Where, for any reason, adjustments between family members via the family trust is difficult to achieve, the alternative of making those adjustments via the parents’ Wills may be an available option. However, careful attention should be given to the “testator’s family maintenance” provisions of the jurisdiction in which the parents’ Wills are to be subjected if there is a dispute. TFM provisions are often the “first port of call” in an inter-generational dispute. It is often preferable to avoid, if possible, the opportunity for those provisions to be engaged.
5 Other considerations
It is important to appreciate that the passing of a structure from parents to children and then on to further generations will usually require a much greater degree of formality in documenting administrative and contractual relationships affecting the trust. Siblings are far more likely to require “arms length” treatment in their dealings with each other and with the trust than was the case with their parents.
As a result, procedural steps and documents which may have been treated fairly informally between the parents without adverse effects, face a much greater prospect of having to stand up in court.
Therefore, before parents “pass the baton”, they need to ensure that they have firmly in place whatever procedural structures and agreements are required to provide certainty and discourage discord.
In addition to issues discussed above, matters that often require particular attention are:
- Shares which are to be jointly held (the first sibling on the register often gets to cast the vote on those shares);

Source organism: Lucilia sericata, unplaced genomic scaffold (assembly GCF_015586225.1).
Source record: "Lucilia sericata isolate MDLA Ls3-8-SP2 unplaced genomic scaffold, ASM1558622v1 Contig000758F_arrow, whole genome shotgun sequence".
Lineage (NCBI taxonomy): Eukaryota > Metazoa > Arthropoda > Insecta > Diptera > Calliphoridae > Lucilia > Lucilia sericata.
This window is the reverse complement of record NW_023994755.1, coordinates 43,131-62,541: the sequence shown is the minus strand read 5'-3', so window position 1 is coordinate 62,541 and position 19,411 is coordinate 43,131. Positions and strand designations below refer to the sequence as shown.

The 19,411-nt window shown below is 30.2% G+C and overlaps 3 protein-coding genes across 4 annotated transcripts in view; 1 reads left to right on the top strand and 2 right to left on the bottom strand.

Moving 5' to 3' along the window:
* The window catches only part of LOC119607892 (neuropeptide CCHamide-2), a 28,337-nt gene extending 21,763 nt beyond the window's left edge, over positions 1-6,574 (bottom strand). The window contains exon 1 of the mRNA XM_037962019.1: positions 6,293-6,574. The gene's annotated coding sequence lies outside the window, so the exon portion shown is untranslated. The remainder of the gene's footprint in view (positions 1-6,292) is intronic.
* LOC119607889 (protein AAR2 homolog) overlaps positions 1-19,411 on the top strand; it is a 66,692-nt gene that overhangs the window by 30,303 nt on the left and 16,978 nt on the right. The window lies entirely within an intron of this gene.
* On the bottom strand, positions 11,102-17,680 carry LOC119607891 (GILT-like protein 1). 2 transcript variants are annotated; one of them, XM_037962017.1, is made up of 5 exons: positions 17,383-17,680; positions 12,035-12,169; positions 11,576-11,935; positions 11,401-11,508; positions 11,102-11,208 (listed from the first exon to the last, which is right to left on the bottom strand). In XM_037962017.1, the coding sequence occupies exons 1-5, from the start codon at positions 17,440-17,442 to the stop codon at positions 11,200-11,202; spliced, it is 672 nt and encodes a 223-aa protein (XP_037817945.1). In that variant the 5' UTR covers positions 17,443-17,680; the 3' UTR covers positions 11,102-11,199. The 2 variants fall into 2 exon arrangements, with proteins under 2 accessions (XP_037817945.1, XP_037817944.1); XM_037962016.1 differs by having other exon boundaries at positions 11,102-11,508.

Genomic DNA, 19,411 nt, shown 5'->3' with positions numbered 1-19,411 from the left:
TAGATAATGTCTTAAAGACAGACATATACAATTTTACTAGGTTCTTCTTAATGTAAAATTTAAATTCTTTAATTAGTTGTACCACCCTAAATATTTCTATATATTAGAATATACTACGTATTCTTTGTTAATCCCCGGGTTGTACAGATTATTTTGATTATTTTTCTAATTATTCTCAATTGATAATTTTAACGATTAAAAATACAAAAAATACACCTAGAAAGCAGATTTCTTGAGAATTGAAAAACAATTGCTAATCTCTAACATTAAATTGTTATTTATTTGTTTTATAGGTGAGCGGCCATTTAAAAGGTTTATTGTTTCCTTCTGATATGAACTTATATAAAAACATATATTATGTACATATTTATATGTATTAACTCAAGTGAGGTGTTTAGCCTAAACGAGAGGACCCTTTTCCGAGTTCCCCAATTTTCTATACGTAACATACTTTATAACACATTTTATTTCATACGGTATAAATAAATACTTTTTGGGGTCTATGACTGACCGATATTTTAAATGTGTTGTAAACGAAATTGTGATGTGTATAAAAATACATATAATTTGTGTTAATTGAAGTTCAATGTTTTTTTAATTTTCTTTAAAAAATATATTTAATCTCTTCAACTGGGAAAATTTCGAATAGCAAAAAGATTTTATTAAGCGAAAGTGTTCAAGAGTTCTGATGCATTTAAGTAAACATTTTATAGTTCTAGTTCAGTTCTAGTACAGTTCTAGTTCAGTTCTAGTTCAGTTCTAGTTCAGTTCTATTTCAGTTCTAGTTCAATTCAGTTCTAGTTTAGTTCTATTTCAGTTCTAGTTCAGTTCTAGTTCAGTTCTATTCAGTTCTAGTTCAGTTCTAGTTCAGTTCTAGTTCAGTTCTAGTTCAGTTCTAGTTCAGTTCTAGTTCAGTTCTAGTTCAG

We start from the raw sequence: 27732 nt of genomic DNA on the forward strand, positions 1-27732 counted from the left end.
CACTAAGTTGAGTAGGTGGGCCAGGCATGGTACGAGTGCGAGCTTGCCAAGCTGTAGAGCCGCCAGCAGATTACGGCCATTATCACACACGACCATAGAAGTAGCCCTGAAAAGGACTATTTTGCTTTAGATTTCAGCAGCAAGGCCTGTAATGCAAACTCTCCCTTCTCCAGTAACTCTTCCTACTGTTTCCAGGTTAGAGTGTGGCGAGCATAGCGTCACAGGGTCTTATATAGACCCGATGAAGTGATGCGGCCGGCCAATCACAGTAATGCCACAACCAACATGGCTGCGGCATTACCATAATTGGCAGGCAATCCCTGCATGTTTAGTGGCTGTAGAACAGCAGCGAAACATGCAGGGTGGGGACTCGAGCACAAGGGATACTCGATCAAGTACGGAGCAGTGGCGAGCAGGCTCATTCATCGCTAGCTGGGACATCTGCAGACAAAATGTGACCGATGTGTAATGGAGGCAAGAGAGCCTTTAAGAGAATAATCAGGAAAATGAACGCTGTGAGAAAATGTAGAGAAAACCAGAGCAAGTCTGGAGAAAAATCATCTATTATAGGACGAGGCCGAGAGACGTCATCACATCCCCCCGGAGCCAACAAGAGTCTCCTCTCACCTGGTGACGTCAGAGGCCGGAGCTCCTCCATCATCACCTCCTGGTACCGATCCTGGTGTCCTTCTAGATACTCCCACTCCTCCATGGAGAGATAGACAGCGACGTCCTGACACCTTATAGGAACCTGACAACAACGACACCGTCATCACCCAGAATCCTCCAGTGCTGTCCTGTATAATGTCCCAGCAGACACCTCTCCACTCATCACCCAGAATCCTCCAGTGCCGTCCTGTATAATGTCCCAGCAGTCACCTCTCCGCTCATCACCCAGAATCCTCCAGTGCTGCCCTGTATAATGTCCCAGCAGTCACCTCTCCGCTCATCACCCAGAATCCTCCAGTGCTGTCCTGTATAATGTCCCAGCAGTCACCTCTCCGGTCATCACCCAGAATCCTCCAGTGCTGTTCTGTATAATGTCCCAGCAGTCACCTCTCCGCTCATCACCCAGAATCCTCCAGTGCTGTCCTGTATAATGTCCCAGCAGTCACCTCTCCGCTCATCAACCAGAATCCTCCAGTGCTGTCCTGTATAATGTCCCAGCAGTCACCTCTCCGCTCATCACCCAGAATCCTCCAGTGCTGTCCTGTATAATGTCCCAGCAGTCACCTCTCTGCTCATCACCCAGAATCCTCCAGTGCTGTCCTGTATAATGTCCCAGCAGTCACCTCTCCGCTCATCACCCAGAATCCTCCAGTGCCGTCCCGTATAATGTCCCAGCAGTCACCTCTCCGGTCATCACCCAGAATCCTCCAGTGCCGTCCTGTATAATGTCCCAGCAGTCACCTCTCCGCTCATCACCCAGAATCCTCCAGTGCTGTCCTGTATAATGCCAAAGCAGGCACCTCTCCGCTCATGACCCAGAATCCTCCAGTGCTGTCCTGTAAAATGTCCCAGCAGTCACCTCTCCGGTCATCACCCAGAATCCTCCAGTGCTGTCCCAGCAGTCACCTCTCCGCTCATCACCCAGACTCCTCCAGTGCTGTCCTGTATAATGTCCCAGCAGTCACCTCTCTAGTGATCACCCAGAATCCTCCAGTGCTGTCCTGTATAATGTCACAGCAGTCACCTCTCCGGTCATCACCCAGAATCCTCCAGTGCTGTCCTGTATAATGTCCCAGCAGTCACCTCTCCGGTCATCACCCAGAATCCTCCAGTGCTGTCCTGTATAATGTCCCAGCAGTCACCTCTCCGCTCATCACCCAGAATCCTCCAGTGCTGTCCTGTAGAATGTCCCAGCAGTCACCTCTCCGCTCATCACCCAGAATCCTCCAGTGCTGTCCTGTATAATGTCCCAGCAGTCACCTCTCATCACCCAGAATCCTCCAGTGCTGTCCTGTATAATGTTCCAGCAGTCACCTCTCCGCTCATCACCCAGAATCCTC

- Appointment of Authorised Representatives for members voting on companies in which the trust holds shares;
- Tenancy arrangements concerning properties used by the trust (particularly where those properties may pass to family members who do not have an interest in the trust);
- “At call” loan agreements.
An issue which often arises involves making provision for security of employment and management control of a family business conducted through the trust to the sibling who runs it, while securing to the other siblings the ability to protect their investment and to each have a seat on the board of directors. This may involve formalising a long term employment agreement (often with remuneration set by outside expert determination if necessary), coupled with “veto” rights via the board of directors on certain decisions or transactions (sale of the enterprise, borrowing limits, spending authorisation requirements, reporting etc).